And therein lies the problem. You can’t really trust anything you read about on the internet. It’s like that State Farm commercial, with the guy and the girl and her “French model” date, who is this big, bearded dude with a fanny pack and mispronounces Bonjour.
She’s wrong, of course (not just about her date); you can most definitely put things on the internet that are not true. How many times have celebrities been reported dead when they’re so very obviously alive? Answer: a lot. Or did you hear about that Wikipedia article some British guy published, about a famous composer who died when really he just made the guy up? It doesn’t even matter, because Wikipedia has a whole page dedicated to Wikipedia hoaxes. Or that new show on MTV, Catfish, which is about a guy who helps people meet the people they’ve been talking to online and 90% of the time it’s been a lie (from names to pictures to gender)? Yeah. So much for truth online.
Another thing I found kind of in my favor popped up in my email today. See, Google alerts sends me daily emails about nerdy, fangirlish things like Benedict Cumberbatch, Doctor Who, and Sherlock Holmes, and this video came up in the one about Holmes (sorry, don’t remember how to insert the actual video into the post).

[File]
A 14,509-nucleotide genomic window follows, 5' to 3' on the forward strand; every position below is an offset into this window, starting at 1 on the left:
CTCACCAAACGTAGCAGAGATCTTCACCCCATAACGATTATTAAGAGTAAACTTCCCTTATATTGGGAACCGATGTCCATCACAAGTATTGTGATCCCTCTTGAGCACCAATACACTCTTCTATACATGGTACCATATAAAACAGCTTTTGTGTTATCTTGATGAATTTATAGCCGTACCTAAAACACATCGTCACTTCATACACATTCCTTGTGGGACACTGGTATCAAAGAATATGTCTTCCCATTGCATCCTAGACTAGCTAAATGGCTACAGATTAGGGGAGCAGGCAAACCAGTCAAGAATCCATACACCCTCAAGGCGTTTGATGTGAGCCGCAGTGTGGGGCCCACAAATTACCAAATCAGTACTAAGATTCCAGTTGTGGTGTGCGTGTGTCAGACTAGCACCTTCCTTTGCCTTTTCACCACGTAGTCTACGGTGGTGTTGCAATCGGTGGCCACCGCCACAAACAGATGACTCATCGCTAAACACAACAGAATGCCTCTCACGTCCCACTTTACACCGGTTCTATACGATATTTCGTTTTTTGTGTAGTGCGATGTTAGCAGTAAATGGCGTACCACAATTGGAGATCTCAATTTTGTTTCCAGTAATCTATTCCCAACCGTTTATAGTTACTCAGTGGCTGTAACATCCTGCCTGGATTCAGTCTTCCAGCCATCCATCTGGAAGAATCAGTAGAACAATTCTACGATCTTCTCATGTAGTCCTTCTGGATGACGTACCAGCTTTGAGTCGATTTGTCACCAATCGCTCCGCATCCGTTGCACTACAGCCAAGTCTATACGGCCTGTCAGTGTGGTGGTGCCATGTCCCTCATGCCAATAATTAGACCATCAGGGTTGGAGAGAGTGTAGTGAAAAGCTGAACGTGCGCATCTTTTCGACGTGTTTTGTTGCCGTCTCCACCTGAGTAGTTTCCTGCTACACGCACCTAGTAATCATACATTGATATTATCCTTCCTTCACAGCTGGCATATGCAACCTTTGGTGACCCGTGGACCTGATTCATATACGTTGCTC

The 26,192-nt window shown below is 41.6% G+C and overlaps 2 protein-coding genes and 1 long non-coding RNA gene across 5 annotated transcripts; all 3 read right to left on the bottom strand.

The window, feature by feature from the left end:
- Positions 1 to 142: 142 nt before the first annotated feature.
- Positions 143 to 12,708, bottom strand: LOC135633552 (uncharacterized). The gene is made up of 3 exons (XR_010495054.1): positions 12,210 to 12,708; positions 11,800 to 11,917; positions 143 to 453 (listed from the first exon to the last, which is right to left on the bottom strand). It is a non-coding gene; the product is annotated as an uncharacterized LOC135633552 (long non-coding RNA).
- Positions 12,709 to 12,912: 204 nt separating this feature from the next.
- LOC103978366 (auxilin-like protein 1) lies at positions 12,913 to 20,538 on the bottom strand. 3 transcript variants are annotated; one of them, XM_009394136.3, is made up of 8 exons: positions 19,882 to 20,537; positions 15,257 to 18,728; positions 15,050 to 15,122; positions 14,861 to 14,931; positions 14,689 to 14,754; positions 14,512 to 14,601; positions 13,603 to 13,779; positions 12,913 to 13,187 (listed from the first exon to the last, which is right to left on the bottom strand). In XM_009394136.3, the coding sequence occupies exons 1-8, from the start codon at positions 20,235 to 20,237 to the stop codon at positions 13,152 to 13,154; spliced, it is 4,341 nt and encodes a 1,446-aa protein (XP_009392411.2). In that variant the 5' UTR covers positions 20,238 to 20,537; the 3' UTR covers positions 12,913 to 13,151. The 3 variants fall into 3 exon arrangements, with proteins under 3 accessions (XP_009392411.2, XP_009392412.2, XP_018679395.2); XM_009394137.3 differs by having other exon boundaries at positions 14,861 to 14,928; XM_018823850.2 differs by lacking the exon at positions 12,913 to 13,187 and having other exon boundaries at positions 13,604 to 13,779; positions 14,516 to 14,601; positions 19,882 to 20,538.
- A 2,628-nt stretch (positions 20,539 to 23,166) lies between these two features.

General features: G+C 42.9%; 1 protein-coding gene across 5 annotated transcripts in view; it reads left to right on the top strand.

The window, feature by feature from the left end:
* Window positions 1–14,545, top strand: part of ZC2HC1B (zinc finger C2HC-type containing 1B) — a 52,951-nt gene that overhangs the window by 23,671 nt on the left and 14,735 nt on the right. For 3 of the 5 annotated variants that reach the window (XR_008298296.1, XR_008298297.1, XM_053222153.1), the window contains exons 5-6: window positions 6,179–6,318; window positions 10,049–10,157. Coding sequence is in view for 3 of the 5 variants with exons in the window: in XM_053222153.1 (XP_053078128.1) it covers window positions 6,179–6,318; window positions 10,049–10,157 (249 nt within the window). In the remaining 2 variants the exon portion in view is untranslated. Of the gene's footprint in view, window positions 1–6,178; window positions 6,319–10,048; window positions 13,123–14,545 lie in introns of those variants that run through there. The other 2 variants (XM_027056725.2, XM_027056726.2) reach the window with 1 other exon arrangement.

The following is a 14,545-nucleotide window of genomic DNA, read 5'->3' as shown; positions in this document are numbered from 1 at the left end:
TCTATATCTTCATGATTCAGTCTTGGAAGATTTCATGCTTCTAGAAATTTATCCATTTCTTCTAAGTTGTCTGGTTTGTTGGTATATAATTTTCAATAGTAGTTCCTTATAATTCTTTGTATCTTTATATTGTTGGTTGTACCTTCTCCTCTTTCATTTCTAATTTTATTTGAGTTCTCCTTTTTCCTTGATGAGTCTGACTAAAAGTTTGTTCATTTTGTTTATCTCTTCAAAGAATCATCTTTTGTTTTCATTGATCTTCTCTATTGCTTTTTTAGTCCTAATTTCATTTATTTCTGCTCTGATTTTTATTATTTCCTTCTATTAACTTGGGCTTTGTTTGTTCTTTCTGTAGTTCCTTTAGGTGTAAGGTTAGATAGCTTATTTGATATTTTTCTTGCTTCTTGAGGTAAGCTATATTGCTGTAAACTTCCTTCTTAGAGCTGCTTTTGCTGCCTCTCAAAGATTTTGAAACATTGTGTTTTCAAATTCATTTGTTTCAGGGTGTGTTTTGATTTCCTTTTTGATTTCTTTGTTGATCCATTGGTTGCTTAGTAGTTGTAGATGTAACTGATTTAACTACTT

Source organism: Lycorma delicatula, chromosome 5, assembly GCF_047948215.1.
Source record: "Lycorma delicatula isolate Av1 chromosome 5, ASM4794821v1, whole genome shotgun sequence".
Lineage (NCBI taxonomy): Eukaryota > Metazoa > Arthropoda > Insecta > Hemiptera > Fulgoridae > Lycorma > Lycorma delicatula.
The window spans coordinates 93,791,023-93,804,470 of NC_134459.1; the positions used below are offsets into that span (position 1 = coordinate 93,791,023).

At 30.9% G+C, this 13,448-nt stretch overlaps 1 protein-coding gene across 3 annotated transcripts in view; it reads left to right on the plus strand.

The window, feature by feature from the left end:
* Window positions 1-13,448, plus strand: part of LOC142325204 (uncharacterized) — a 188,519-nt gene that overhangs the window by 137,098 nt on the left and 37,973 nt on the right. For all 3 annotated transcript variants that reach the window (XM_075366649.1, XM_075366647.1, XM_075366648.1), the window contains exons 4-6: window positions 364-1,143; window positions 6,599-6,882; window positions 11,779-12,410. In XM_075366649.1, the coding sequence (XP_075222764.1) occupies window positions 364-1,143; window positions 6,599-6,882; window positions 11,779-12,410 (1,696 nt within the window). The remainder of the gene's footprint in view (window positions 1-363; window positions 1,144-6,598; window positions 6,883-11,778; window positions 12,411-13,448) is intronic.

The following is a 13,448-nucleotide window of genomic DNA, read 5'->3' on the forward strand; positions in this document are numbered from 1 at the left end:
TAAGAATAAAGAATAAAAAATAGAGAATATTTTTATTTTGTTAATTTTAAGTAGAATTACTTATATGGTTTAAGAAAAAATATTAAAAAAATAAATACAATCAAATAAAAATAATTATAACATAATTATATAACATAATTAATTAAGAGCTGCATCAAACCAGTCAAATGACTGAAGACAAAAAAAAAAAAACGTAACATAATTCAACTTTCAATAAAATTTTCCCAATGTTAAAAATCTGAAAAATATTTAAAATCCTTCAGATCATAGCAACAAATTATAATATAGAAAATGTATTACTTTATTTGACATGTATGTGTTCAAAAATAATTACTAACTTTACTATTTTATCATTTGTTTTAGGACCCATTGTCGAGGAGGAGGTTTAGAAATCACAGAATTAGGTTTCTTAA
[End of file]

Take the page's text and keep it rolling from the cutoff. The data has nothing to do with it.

According to the video (transcript; I didn’t watch the thing), “people who used Google and who thought that they would be able to access information on a computer later on didn’t remember it as well as the people who didn’t think they would have access to it.” Konnikova goes on to say how you might not remember the fact but you’ll remember where you stored it, but I like the point about memory. You know, memorizing facts is good. Certain facts. I’m probably never going to need to know ever again that The Ecclesiastical History of the English People was written in 731 CE, but because I have a good memory, I can access prior knowledge about things like the Bernard Bouriscot scandal I read about once and connect that with the fact that that scandal was the inspiration for the play M. Butterfly. Or how the line of succession works in British Royalty, and that Prince Charles will be king before William and Kate (I thought everyone knew that), so I can be confused about how the line of succession worked in Denmark according to Shakespeare. Or that the US entered WWII in 1941 (I really thought everyone knew that).
So I advocate for books. More books! Books are great; I love books. Kids should read more of them. And that’s about it. I had a lot of feelings on the subject and what better place to express them than on the blog I primarily use/d for education-related stuff anyway? Now I will go read Hamlet and Utopia, whatever that is, and press my hand to the tiny tiny print on the rice-paper-thin pages Norton anthologies love and ask myself, very tongue-in-cheek, “Can’t you just feel the magic?” Can’t you?